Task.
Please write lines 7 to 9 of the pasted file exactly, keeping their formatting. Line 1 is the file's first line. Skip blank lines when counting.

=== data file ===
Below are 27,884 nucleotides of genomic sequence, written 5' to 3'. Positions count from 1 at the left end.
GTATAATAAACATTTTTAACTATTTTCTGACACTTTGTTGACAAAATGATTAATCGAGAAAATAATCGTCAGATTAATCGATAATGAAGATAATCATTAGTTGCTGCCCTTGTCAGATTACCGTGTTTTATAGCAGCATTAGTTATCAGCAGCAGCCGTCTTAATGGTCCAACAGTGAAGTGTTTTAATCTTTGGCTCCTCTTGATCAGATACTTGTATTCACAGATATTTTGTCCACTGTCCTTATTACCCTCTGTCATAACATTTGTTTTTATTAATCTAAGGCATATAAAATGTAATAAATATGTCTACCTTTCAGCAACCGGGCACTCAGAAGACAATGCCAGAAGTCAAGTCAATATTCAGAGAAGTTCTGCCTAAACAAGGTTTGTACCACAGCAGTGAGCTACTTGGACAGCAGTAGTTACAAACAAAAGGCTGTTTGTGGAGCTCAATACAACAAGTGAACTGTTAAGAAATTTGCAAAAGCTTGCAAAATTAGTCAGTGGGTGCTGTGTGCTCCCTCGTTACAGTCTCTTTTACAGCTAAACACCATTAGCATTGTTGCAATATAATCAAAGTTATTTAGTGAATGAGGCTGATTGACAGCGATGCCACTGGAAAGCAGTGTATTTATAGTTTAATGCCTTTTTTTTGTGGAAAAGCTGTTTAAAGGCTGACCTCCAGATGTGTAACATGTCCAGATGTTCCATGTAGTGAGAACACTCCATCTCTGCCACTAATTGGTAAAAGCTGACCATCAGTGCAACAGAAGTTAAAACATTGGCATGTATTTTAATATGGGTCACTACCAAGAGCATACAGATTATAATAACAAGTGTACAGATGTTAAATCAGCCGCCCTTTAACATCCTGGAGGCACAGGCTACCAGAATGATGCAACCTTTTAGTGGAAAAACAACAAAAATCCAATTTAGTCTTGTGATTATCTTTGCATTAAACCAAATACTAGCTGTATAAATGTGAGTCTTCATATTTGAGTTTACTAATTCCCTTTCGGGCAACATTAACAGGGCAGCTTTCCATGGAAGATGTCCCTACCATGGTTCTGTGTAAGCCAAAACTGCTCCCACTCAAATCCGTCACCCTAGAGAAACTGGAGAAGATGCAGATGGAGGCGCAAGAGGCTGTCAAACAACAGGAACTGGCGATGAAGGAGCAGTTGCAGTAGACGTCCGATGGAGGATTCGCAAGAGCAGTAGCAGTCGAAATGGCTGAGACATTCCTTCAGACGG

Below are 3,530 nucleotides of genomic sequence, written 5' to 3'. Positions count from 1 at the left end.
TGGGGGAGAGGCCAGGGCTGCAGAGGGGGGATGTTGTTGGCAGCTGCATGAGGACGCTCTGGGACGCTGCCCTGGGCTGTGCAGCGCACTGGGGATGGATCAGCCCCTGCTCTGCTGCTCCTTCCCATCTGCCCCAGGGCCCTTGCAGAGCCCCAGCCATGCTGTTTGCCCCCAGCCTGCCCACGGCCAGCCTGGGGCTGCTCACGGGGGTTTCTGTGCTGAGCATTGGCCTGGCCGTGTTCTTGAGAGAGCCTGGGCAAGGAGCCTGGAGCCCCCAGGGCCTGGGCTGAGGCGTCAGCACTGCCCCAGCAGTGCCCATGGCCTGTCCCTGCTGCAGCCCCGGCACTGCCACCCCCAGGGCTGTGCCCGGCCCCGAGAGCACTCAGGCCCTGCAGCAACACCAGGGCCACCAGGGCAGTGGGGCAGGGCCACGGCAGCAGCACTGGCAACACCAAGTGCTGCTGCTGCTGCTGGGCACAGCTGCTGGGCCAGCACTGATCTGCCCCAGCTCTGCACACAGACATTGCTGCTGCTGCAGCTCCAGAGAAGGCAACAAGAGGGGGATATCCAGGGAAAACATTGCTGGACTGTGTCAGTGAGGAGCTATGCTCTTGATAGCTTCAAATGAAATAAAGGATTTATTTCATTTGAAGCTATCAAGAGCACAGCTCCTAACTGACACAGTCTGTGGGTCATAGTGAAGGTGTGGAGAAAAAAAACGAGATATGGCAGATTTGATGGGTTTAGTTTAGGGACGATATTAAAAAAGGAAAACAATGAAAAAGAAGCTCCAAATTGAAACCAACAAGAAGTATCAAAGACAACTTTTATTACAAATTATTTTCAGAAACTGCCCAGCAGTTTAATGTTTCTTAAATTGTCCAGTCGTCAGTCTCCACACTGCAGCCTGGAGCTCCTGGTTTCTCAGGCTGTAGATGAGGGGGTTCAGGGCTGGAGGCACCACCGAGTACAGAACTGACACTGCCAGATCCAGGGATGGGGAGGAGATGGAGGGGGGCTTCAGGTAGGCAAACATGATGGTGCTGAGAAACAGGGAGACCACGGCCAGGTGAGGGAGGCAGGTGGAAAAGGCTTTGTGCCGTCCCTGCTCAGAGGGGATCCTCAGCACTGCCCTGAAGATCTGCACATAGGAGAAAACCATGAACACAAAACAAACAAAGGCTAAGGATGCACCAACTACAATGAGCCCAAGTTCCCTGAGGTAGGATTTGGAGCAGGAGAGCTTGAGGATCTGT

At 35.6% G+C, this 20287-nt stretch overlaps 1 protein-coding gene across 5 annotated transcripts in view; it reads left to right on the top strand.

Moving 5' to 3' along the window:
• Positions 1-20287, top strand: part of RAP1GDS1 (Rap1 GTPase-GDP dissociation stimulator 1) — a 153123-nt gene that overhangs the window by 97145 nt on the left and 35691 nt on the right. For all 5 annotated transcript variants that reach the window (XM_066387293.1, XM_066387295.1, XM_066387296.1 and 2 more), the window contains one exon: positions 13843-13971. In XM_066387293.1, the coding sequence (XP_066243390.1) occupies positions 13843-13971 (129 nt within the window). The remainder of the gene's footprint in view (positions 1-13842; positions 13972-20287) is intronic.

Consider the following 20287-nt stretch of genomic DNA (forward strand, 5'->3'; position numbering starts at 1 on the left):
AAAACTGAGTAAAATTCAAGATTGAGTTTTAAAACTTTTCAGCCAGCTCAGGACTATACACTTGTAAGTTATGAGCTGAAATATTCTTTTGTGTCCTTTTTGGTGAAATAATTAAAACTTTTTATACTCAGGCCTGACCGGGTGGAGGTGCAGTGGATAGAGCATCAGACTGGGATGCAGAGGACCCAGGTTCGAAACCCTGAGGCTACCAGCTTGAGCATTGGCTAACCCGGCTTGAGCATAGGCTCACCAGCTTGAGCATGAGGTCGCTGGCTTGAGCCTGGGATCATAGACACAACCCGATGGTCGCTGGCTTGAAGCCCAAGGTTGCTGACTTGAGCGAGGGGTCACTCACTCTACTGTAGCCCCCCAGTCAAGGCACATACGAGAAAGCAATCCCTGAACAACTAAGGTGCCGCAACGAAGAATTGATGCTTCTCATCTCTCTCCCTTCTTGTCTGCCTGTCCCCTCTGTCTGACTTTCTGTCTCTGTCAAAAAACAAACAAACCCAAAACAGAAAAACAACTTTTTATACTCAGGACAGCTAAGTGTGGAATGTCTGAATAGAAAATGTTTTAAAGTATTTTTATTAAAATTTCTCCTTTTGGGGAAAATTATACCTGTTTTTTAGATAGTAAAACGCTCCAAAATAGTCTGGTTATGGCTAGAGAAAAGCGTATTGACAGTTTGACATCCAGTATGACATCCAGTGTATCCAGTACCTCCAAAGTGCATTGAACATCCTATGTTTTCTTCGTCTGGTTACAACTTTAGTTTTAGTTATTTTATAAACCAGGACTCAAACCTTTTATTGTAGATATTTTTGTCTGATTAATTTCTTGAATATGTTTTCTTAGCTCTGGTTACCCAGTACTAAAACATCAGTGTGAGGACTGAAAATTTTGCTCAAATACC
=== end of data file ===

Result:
• Positions 1-20287, top strand: part of RAP1GDS1 (Rap1 GTPase-GDP dissociation stimulator 1) — a 153123-nt gene that overhangs the window by 97145 nt on the left and 35691 nt on the right. For all 5 annotated transcript variants that reach the window (XM_066387293.1, XM_066387295.1, XM_066387296.1 and 2 more), the window contains one exon: positions 13843-13971. In XM_066387293.1, the coding sequence (XP_066243390.1) occupies positions 13843-13971 (129 nt within the window). The remainder of the gene's footprint in view (positions 1-13842; positions 13972-20287) is intronic.

Consider the following 20287-nt stretch of genomic DNA (forward strand, 5'->3'; position numbering starts at 1 on the left):
AAAACTGAGTAAAATTCAAGATTGAGTTTTAAAACTTTTCAGCCAGCTCAGGACTATACACTTGTAAGTTATGAGCTGAAATATTCTTTTGTGTCCTTTTTGGTGAAATAATTAAAACTTTTTATACTCAGGCCTGACCGGGTGGAGGTGCAGTGGATAGAGCATCAGACTGGGATGCAGAGGACCCAGGTTCGAAACCCTGAGGCTACCAGCTTGAGCATTGGCTAACCCGGCTTGAGCATAGGCTCACCAGCTTGAGCATGAGGTCGCTGGCTTGAGCCTGGGATCATAGACACAACCCGATGGTCGCTGGCTTGAAGCCCAAGGTTGCTGACTTGAGCGAGGGGTCACTCACTCTACTGTAGCCCCCCAGTCAAGGCACATACGAGAAAGCAATCCCTGAACAACTAAGGTGCCGCAACGAAGAATTGATGCTTCTCATCTCTCTCCCTTCTTGTCTGCCTGTCCCCTCTGTCTGACTTTCTGTCTCTGTCAAAAAACAAACAAACCCAAAACAGAAAAACAACTTTTTATACTCAGGACAGCTAAGTGTGGAATGTCTGAATAGAAAATGTTTTAAAGTATTTTTATTAAAATTTCTCCTTTTGGGGAAAATTATACCTGTTTTTTAGATAGTAAAACGCTCCAAAATAGTCTGGTTATGGCTAGAGAAAAGCGTATTGACAGTTTGACATCCAGTATGACATCCAGTGTATCCAGTACCTCCAAAGTGCATTGAACATCCTATGTTTTCTTCGTCTGGTTACAACTTTAGTTTTAGTTATTTTATAAACCAGGACTCAAACCTTTTATTGTAGATATTTTTGTCTGATTAATTTCTTGAATATGTTTTCTTAGCTCTGGTTACCCAGTACTAAAACATCAGTGTGAGGACTGAAAATTTTGCTCAAATACC